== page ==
1. Investigations are usually triggered by complaints. This is not always the case, however, and the CMA is able to investigate on its own initiative. The OFT's Gaviscon investigation, for example, began after evidence was submitted by a whistle-blower.
  2. Before opening a formal investigation the CMA must be satisfied that it has 'reasonable suspicion' of an infringement.35 The CMA has no power to use formal investigation powers unless this legal threshold is met. Therefore, it typically carries out 'informal' information gathering in the first instance (including seeking further information from complainants).
  3. As well as satisfying the legal threshold, the CMA must decide whether the case is an administrative priority, in accordance with its published Prioritisation Principles.36 The Prioritisation Principles are intended to ensure the CMA makes efficient use of its resources when deciding which cases to pursue. The High Court has upheld the CMA's right to prioritise its cases in this way, and to close investigations on administrative grounds, even after considerable investigation has been carried out.37
  4. Once it has opened an investigation, the CMA will publish a short notice on its website indicating in broad terms the relevant sector and conduct under investigation. It does not usually name the parties to its investigations before a statement of objections is issued. In exceptional circumstances, the CMA can decide to publish the names of the parties in its initial public notice. Exceptional circumstances include instances where a party's involvement is already in the public domain, or where the CMA considers that the potential harm to consumers or other businesses from non-disclosure is sufficient to justify disclosure.
  5. Provided the legal threshold for opening a case is met, the CMA has wide powers to require the production of information. It may require the production of specified documents or information, ask individuals oral questions or carry out interviews with individuals. Individuals are required to answer the CMA's questions, subject to their privilege against self-incrimination, and failure to do so can result in civil sanctions. The CMA may also carry out unannounced visits of business or domestic premises (i.e., 'dawn raids'). It may enter premises without a warrant, or it may enter and search premises with a warrant (which it can obtain from the CAT or the High Court).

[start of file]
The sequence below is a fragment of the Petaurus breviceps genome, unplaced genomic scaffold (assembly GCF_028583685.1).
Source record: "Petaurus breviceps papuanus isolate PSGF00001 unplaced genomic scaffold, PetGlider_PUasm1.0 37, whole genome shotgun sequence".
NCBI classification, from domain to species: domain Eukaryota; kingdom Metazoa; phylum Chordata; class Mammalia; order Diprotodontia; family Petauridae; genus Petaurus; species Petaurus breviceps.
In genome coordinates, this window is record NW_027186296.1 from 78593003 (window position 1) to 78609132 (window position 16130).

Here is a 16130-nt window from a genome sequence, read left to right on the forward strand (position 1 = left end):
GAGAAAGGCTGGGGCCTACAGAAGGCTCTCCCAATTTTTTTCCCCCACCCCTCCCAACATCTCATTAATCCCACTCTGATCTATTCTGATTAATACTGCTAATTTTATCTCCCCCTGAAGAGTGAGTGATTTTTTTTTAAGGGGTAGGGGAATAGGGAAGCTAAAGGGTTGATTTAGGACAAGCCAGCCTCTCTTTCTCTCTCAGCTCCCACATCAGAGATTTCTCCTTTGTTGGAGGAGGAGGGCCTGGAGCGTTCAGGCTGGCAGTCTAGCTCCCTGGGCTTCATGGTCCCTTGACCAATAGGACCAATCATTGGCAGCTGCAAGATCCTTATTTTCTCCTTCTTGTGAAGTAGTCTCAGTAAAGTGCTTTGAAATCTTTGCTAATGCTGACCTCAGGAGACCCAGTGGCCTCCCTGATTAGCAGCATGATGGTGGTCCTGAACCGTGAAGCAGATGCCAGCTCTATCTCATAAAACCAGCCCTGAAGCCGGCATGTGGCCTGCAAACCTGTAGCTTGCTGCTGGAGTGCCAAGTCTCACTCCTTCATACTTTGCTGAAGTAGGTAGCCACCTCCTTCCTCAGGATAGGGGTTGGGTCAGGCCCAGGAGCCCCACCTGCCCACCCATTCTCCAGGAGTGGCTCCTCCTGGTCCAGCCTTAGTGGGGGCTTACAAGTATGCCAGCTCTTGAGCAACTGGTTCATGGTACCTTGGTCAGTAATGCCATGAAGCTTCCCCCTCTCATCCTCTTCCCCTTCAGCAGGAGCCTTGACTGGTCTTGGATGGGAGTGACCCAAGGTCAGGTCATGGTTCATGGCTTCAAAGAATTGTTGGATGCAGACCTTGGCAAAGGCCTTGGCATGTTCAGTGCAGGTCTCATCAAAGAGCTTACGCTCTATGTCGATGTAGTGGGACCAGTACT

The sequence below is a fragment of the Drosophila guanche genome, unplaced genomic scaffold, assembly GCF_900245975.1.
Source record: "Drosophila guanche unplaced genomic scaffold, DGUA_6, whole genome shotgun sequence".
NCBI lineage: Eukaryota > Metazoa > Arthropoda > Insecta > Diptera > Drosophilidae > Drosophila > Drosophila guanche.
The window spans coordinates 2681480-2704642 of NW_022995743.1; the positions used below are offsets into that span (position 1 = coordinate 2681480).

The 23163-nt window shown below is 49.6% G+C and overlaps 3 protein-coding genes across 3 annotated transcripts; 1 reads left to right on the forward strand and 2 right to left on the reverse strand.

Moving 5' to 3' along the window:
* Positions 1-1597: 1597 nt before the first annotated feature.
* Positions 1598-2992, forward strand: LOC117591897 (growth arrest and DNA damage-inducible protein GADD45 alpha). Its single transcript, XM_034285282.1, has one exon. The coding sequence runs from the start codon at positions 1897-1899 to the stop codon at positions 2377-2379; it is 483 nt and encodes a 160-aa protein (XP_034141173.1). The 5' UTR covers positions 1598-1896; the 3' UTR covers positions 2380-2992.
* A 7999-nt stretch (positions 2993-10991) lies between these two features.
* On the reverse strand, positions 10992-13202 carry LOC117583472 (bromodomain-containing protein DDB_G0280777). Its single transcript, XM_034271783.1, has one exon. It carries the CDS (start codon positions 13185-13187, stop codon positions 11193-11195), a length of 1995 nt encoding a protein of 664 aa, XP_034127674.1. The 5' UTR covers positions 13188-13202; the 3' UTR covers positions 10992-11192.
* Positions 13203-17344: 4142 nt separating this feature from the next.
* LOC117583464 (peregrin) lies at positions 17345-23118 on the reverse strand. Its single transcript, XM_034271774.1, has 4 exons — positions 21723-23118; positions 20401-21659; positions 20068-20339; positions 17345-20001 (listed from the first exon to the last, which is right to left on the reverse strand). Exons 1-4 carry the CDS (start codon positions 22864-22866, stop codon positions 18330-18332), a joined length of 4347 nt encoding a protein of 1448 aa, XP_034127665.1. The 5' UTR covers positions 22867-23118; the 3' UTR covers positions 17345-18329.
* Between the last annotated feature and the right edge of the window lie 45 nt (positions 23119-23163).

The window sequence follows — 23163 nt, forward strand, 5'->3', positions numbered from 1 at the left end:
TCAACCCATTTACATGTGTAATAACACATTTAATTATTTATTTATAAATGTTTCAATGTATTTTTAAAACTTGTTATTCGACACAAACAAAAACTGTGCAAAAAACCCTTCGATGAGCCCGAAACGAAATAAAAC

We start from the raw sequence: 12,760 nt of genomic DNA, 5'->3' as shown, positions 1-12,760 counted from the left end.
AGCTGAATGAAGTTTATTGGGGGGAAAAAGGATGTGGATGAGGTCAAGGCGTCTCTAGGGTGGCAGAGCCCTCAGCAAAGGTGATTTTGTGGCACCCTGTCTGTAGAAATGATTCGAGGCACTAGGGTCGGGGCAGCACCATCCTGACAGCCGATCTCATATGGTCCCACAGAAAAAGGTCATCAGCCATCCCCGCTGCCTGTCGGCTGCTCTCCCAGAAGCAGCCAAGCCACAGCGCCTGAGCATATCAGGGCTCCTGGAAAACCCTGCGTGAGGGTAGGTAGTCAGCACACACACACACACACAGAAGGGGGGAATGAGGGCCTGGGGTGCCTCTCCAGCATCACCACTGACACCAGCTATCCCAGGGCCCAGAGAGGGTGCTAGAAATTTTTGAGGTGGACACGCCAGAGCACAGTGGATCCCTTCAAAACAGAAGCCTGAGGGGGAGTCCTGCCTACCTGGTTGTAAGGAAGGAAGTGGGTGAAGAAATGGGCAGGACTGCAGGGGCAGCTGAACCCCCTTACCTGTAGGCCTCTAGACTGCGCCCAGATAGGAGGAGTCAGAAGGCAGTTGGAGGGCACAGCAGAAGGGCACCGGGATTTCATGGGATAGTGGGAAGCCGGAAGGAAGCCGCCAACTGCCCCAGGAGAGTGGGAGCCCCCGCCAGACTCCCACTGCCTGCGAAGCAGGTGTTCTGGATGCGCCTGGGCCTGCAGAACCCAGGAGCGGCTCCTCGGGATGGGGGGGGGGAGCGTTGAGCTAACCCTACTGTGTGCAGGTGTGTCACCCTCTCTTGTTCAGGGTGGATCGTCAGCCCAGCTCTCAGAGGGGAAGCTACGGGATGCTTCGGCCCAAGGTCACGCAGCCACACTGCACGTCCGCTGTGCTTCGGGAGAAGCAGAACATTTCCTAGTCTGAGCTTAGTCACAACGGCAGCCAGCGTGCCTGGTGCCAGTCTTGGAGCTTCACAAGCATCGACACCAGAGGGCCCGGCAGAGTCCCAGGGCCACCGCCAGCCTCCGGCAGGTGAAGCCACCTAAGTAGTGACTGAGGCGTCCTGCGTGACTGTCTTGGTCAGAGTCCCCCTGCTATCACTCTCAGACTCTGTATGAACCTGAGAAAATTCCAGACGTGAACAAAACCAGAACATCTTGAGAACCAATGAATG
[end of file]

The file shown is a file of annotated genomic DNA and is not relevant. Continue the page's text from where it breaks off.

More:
6. If the CMA is minded to reach an infringement decision against an undertaking, it must issue a statement of objections, setting out its case and the evidence it intends to rely on. The decision whether to issue a statement of objections must be taken by the case team's senior responsible officer. The CMA must also allow access to its case file when it issues a statement of objections. The CMA's file must contain all material relevant to the matters in the statement of objections (subject to certain redactions). Any party receiving a statement of objections has the right to submit written representations and to attend an oral hearing. The same process applies in relation to any proposed fine (i.e., the CMA will provide details of its proposed fine and allow the opportunity for written representations and an oral hearing).
  7. The CMA will consider entering into settlement discussions in any case where it considers that the evidential standard for giving notice of its proposed infringement decision is met.38 'Settlement' is the process whereby a business under investigation is prepared to admit that it has breached competition law and confirms that it accepts that a streamlined administrative procedure will govern the remainder of the CMA's investigation of that business's conduct, in exchange for a reduction in financial penalty. Settlement discussions can be initiated either before or after the statement of objections is issued. The CMA retains broad discretion in determining which cases to settle, and this includes the discretion whether to explore interest in settlement discussions, whether to continue or withdraw from settlement discussions and whether to settle at all. Businesses do not have a right or an obligation to settle in a given case and may withdraw from settlement discussions at any time.